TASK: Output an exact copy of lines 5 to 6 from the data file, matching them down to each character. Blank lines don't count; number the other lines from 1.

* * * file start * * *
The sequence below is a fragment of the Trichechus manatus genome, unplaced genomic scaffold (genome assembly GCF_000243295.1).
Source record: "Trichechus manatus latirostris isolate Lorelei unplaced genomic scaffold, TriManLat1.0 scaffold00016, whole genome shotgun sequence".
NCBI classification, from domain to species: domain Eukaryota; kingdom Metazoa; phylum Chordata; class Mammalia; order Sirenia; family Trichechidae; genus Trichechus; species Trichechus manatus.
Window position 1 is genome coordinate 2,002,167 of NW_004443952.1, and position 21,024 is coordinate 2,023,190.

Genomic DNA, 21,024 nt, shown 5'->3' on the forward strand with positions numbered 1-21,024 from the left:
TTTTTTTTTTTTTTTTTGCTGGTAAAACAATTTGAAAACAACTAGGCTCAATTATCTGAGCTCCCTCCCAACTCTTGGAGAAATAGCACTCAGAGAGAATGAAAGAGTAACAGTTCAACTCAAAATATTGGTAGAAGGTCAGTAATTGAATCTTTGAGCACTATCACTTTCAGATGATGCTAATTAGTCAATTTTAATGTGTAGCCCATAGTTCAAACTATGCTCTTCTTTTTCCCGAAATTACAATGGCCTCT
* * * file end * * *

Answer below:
Genomic DNA, 21,024 nt, shown 5'->3' on the forward strand with positions numbered 1-21,024 from the left:
TTTTTTTTTTTTTTTTTGCTGGTAAAACAATTTGAAAACAACTAGGCTCAATTATCTGAGCTCCCTCCCAACTCTTGGAGAAATAGCACTCAGAGAGAATGAAAGAGTAACAGTTCAACTCAAAATATTGGTAGAAGGTCAGTAATTGAATCTTTGAGCACTATCACTTTCAGATGATGCTAATTAGTCAATTTTAATGTGTAGCCCATAGTTCAAACTATGCTCTTCTTTTTCCCGAAATTACAATGGCCTCT